Bold bid to battle 'biodiversity emergency' includes spending on parks

A dog walker on Mousehold Heath. Picture: Danielle Booden

A dog walker on Mousehold Heath. Picture: Danielle Booden - Credit: Archant 2021

Eight parks have already been earmarked for investment if a bold new plan to revive the city's wildlife over the next 10 years goes ahead.

Norwich City Council wants to reduce the decline of biodiversity as well as boost numbers of species and wildlife between 2022 and 2030.

Adam Giles, cabinet member for community wellbeing

Adam Giles, cabinet member for community wellbeing - Credit: Norwich City Council

Adam Giles, Labour city councillor for Crome ward which includes Mousehold Heath, said people would be able to have their say on the ideas and hoped they would be taken up by November this year.

The main aim will be boosting nature reserves and parks, as well as creating nature corridors between green spots.

This would be achieved by people making their gardens more nature friendly, and scaling back on verge cutting.

Mr Giles said: "Biodiversity is critical for human life. We are in a biodiversity emergency. We have to take further action and want to go further and faster than the government has told leading authorities to do.

"During lockdown being able to go for walks in reserves and parks was uplifting. It made people value green spaces."

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He added the Environment Act 2021 passed in the House of Commons indicated the Nature Recovery Network, to be taken on by lead local authorities in each county, would halt species decline by 2030 and increase abundance of species by 2042.

The city council wants to do both by 2030.

Mr Giles said the authority would want to invest in its parks and nature reserves, including Bowthorpe Marsh, Danby Wood, Eaton Common, Earlham Park Woods, Lion Wood, Marston Marsh, Mousehold Heath and Wensum Local Nature Reserve.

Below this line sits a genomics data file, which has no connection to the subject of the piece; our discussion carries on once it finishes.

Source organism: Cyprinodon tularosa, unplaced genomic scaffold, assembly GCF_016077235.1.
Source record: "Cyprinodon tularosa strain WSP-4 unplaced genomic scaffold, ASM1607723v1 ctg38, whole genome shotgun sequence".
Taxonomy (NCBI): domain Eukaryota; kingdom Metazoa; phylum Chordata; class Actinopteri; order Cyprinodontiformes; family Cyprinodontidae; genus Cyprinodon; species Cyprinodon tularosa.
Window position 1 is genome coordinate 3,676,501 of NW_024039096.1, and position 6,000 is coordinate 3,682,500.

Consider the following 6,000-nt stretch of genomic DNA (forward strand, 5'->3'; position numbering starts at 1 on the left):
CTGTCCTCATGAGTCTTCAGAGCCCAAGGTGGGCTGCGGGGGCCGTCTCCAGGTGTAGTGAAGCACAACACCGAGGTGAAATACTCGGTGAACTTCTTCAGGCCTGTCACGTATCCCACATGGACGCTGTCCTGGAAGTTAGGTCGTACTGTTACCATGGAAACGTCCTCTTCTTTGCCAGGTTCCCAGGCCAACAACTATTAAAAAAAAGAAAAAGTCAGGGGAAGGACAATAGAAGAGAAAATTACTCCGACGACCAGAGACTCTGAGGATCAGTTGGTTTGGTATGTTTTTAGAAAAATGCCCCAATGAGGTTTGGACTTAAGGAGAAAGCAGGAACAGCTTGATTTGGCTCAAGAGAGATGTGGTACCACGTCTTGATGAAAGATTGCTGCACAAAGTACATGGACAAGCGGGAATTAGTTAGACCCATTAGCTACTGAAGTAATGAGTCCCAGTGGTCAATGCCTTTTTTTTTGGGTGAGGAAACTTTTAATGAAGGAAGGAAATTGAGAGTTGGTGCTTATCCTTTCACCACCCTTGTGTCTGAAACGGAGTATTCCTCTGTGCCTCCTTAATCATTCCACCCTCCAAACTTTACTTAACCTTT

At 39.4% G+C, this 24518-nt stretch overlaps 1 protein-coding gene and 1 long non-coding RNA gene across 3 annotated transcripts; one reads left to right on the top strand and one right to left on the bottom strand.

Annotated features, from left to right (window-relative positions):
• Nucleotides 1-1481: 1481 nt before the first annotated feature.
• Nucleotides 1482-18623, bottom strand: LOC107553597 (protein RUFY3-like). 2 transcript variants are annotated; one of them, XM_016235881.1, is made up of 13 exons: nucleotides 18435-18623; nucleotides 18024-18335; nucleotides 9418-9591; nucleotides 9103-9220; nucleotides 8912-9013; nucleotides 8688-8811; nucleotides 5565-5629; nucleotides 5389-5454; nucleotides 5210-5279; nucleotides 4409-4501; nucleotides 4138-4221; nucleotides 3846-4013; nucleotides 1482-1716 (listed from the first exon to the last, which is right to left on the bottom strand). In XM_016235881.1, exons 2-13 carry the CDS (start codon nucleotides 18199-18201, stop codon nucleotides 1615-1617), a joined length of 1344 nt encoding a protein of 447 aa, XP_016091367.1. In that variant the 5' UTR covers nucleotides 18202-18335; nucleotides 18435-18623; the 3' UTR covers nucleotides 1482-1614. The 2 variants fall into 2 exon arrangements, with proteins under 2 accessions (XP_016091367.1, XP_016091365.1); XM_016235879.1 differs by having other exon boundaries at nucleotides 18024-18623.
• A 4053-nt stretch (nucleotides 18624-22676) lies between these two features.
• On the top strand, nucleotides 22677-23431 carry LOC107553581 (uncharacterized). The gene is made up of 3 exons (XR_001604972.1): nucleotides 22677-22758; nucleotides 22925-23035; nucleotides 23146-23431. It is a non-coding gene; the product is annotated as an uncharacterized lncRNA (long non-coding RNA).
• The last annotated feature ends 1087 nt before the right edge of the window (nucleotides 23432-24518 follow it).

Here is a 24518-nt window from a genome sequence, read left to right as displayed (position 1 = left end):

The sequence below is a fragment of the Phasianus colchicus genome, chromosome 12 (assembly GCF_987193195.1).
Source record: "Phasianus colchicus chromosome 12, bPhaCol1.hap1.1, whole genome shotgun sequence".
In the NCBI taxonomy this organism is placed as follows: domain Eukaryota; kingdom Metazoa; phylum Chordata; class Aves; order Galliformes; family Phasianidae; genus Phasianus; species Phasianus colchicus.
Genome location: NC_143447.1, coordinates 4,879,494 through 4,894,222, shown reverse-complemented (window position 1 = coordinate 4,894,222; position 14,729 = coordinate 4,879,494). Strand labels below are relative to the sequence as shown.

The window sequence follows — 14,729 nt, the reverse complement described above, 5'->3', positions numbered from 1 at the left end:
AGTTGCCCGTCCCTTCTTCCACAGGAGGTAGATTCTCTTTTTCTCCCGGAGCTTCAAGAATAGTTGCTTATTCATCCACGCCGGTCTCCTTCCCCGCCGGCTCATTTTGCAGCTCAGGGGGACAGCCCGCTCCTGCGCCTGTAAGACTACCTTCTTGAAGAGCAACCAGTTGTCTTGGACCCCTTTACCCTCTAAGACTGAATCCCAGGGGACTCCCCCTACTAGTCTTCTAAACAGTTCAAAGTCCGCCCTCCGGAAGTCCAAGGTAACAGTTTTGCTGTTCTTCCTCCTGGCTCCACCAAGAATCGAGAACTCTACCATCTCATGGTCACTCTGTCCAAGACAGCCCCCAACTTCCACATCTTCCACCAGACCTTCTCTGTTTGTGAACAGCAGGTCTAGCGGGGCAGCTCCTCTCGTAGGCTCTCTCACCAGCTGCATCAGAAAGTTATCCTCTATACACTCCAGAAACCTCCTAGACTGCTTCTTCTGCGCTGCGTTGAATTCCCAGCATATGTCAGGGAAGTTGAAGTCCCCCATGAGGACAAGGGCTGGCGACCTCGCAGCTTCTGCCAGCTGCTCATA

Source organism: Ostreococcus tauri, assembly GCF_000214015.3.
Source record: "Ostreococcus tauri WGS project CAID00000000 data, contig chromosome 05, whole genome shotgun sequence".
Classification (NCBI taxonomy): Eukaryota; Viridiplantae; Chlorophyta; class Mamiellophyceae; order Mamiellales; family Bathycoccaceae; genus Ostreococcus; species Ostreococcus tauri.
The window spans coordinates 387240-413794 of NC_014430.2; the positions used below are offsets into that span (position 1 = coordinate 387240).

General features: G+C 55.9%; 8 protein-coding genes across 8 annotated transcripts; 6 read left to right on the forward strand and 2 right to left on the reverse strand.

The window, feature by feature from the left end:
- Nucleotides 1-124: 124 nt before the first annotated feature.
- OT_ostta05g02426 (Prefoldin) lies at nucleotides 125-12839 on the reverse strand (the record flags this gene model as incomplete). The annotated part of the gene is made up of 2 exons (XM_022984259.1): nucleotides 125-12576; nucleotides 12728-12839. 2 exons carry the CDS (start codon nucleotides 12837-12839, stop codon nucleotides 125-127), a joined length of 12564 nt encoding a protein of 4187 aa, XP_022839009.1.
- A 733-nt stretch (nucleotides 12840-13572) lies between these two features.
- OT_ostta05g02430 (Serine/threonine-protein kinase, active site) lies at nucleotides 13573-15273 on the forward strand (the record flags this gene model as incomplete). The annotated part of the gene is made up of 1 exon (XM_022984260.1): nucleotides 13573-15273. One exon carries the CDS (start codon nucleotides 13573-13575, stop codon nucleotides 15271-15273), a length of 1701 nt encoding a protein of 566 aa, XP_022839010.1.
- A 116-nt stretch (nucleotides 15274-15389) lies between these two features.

He added: "We want to interconnect them with natural corridors through gardens and infilling green spaces with planters and pots."

Mr Giles said people would be able to get advice on eco-boosting tips and verges would not be cut if they did not need to be.

A strategy on how green spaces are managed will also be developed.

Asher Minns, executive director of the Tyndall Centre for Climate Change Research

Asher Minns, executive director of the Tyndall Centre for Climate Change Research - Credit: UEA 

Asher Minns, executive director of the Tyndall Change for Climate Change Research, which has a base at the University of East Anglia, said: "I welcome the strategy. It is ambitious."

He added it was important to encourage the right species in certain areas.

How to help the environment in your own garden

People can help nature by taking on these simple adaptations to their gardening at home.

Mr Minns gave the following tips for novices or advanced gardeners:

1) A lot of people control their gardens too much. Is it necessary to have a billiard table design on a lawn?

2) Let the grass grow and allow it to become a bit weedy. Leave things long. 

3) Leave a bit of your garden to nature. If you can put in a pond then do even if it is shallow. They are great for insects and different habitats.

4) If you don't have a garden you can put a lot in planters. You can also create habitats for birds through different-shaped bird boxes.

5) Try to pick native flowers or species that support local wildlife.